Her sisters, her mother, her grandmothers, they used to be feared, even worshipped. They still had happiness in the past, they still had their men, but they also had freedom, and power, and blood and the night. They did not have to go to school, what was school to the Gianes? There was no education that could not be learned from dancing along the salt lakes, that could not be tasted in a young man’s blood, or absorbed in his embrace. What was the world of mortals to a child who was neither fairy nor demon, a creature that walked the line between life and death, love and murder? Why did the generations that had gone before her deny Eleanora that pleasure?

“You could stay here a little longer,” said Eleanora. “Sometimes just a little longer is enough to make everything feel okay.”

The boy smiled and sat down on the sand next to her, and his body was warm, and she tried to want it, want it for her own selfish pleasure and her own feast, and not want it for company, for love, for family.

They were upsetting, intrusive thoughts.

If she were a true Giane, she would straddle him on this beach, she would tear out his heart, she would let his blood spray across her cheeks and breasts, and taste a salt like the ocean but richer. If she was a true Giane, she would push this boy away when he rested against her shoulder, like he did now, and flay him, expose him, devour him.

Eleanora told herself it was her mother’s lecture still ringing in her ears that stopped her. She told herself it was not her own will, but a decision that had been made long before she was born; to be weak, to be companions, to be loved. She told herself that if she ran the wild hills, if she saw the boats of men intent on tearing her island upside down, she would not have given in to their charms. She would not have given up her wildness for their children.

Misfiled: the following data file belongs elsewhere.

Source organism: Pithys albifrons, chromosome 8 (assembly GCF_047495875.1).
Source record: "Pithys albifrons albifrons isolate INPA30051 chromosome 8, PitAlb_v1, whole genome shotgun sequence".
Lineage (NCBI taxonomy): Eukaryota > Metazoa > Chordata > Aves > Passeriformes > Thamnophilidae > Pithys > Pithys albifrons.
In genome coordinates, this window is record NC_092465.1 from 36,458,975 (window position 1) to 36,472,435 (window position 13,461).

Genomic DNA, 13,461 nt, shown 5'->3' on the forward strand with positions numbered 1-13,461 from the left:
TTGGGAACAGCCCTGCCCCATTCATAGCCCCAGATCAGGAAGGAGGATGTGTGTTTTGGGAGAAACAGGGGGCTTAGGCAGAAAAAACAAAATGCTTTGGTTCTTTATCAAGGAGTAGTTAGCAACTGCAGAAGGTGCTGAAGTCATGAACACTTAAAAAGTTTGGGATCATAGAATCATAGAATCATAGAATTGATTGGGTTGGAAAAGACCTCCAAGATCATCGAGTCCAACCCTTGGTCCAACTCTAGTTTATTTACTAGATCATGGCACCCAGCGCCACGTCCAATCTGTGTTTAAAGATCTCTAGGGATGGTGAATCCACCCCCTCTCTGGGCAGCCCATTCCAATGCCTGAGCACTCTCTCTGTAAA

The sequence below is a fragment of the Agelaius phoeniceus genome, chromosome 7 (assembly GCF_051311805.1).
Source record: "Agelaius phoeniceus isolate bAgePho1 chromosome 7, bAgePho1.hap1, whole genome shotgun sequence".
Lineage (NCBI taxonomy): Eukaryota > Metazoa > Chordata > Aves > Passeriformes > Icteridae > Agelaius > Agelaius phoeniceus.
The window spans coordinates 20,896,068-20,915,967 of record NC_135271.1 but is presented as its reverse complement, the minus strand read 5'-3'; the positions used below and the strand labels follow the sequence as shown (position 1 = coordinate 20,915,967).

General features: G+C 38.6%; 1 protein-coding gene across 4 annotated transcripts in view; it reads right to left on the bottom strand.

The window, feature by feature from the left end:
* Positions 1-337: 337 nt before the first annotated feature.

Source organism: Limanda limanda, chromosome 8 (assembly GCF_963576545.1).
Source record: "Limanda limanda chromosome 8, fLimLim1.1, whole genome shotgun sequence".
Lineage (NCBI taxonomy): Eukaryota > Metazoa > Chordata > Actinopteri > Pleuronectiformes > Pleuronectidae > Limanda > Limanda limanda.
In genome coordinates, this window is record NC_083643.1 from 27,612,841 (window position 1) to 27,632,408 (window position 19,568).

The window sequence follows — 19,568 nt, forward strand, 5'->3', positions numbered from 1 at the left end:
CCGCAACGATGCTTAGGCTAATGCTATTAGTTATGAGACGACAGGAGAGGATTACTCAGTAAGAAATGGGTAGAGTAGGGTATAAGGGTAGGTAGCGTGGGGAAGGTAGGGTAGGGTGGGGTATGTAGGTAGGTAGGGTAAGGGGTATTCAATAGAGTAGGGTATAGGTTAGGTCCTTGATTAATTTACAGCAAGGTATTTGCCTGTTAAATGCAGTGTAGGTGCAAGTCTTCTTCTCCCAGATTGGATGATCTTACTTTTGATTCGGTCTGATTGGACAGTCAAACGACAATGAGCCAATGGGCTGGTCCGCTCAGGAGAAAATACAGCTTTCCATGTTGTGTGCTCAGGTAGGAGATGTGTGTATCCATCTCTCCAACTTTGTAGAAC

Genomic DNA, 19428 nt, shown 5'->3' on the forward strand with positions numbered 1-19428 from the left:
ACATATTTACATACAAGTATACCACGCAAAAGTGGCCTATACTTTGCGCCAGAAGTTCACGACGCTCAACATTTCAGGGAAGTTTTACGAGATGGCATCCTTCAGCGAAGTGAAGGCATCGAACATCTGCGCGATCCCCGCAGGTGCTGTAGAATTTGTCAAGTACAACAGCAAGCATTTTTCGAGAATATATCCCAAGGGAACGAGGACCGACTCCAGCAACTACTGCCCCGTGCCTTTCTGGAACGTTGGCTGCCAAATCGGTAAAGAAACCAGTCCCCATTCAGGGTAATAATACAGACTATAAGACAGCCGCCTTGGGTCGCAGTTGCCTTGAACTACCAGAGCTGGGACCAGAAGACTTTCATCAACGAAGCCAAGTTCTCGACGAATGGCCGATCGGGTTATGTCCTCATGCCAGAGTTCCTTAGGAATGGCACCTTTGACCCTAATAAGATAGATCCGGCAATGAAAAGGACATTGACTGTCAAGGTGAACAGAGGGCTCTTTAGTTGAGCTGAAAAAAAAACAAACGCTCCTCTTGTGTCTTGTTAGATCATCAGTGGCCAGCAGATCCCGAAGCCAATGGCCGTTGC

She had nearly broken through, so many times, so close that her nails were already curving into claws, her hair was already matting into scales that hung in rough curls down her back, and maybe if she kissed another boy so deeply again, her teeth would break the skin of her lips and she could run on the sand as more creature than girl. A part of her, bred so deep, so long ago, held off, did not want that abandon, did not want that wildness, and Eleanora could not will it to quiet its appeal for love, for comfort, for domesticity.

But it did not matter what she wanted, because the boy’s lips were her on hers, and his tongue was in her mouth. She did not initiate the kiss, but she could have pulled away. She could have, and she chose not to. Eleanora felt her mind filling with darkness and her mouth filling with spikes that did not break her own lips, but they did break the boy’s tongue.

Traveling by Starlight: A Journey of Two Ways

When the otherworldly visitors arrived, I had my hands full with their unusual needs: no salt, everything baked or boiled until it was pure–what did that mean?–and only cream to drink. While the rest of the castle whispered about their motives and admired every nuance of their behavior, I rushed about the kitchen, commander of an army of cooks and cutlery. I was as curious as the next person, but I had a job to do.

After a welcome feast of venison curry and roast peacock, I slumped in my chair by the servant’s courtyard and wished I could make myself move. Sticky summer air pressed down on my body, settling into the same places the heat of cook fires had blasted earlier. I thought about stripping, but it was too much effort to reach the ties.